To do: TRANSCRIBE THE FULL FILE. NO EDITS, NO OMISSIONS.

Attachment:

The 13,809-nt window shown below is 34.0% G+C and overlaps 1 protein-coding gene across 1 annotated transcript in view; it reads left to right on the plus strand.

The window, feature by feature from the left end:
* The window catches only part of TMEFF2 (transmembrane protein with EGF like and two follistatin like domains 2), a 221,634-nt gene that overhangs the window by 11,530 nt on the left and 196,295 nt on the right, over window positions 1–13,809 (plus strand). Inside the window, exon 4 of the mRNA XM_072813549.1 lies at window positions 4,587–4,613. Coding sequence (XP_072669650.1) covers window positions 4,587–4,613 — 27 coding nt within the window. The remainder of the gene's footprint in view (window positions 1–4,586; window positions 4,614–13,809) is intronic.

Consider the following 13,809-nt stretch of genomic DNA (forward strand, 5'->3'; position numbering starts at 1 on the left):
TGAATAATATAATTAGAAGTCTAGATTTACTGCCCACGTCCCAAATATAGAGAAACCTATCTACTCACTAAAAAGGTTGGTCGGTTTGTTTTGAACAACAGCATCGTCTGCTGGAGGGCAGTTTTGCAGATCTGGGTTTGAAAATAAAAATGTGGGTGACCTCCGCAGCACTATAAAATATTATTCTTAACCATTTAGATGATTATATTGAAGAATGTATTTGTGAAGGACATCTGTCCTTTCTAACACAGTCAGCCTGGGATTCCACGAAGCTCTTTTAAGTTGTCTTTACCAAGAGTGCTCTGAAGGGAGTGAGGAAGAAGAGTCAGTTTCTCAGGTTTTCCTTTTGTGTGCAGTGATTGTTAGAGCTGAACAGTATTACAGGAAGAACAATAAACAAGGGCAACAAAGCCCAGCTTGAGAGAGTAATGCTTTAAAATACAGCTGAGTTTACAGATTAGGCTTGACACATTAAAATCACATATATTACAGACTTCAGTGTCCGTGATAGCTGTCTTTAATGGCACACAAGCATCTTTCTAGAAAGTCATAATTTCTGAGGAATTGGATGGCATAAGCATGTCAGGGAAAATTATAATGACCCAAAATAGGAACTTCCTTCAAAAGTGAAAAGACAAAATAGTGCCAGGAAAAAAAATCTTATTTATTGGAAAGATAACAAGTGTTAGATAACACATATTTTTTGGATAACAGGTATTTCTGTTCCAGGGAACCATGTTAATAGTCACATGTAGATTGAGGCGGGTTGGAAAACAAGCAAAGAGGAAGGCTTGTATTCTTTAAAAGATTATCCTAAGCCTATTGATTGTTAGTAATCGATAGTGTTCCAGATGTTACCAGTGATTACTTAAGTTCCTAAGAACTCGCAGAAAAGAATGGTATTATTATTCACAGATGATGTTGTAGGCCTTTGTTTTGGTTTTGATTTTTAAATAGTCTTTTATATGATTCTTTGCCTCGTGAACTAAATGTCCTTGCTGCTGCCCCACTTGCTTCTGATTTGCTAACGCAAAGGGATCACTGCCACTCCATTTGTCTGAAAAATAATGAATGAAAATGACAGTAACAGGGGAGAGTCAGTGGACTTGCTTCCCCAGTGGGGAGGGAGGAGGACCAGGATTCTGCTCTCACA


The 13,809-nt window shown below is 34.0% G+C and overlaps 1 protein-coding gene across 1 annotated transcript in view; it reads left to right on the plus strand.

The window, feature by feature from the left end:
* The window catches only part of TMEFF2 (transmembrane protein with EGF like and two follistatin like domains 2), a 221,634-nt gene that overhangs the window by 11,530 nt on the left and 196,295 nt on the right, over window positions 1–13,809 (plus strand). Inside the window, exon 4 of the mRNA XM_072813549.1 lies at window positions 4,587–4,613. Coding sequence (XP_072669650.1) covers window positions 4,587–4,613 — 27 coding nt within the window. The remainder of the gene's footprint in view (window positions 1–4,586; window positions 4,614–13,809) is intronic.

Consider the following 13,809-nt stretch of genomic DNA (forward strand, 5'->3'; position numbering starts at 1 on the left):
TGAATAATATAATTAGAAGTCTAGATTTACTGCCCACGTCCCAAATATAGAGAAACCTATCTACTCACTAAAAAGGTTGGTCGGTTTGTTTTGAACAACAGCATCGTCTGCTGGAGGGCAGTTTTGCAGATCTGGGTTTGAAAATAAAAATGTGGGTGACCTCCGCAGCACTATAAAATATTATTCTTAACCATTTAGATGATTATATTGAAGAATGTATTTGTGAAGGACATCTGTCCTTTCTAACACAGTCAGCCTGGGATTCCACGAAGCTCTTTTAAGTTGTCTTTACCAAGAGTGCTCTGAAGGGAGTGAGGAAGAAGAGTCAGTTTCTCAGGTTTTCCTTTTGTGTGCAGTGATTGTTAGAGCTGAACAGTATTACAGGAAGAACAATAAACAAGGGCAACAAAGCCCAGCTTGAGAGAGTAATGCTTTAAAATACAGCTGAGTTTACAGATTAGGCTTGACACATTAAAATCACATATATTACAGACTTCAGTGTCCGTGATAGCTGTCTTTAATGGCACACAAGCATCTTTCTAGAAAGTCATAATTTCTGAGGAATTGGATGGCATAAGCATGTCAGGGAAAATTATAATGACCCAAAATAGGAACTTCCTTCAAAAGTGAAAAGACAAAATAGTGCCAGGAAAAAAAATCTTATTTATTGGAAAGATAACAAGTGTTAGATAACACATATTTTTTGGATAACAGGTATTTCTGTTCCAGGGAACCATGTTAATAGTCACATGTAGATTGAGGCGGGTTGGAAAACAAGCAAAGAGGAAGGCTTGTATTCTTTAAAAGATTATCCTAAGCCTATTGATTGTTAGTAATCGATAGTGTTCCAGATGTTACCAGTGATTACTTAAGTTCCTAAGAACTCGCAGAAAAGAATGGTATTATTATTCACAGATGATGTTGTAGGCCTTTGTTTTGGTTTTGATTTTTAAATAGTCTTTTATATGATTCTTTGCCTCGTGAACTAAATGTCCTTGCTGCTGCCCCACTTGCTTCTGATTTGCTAACGCAAAGGGATCACTGCCACTCCATTTGTCTGAAAAATAATGAATGAAAATGACAGTAACAGGGGAGAGTCAGTGGACTTGCTTCCCCAGTGGGGAGGGAGGAGGACCAGGATTCTGCTCTCACA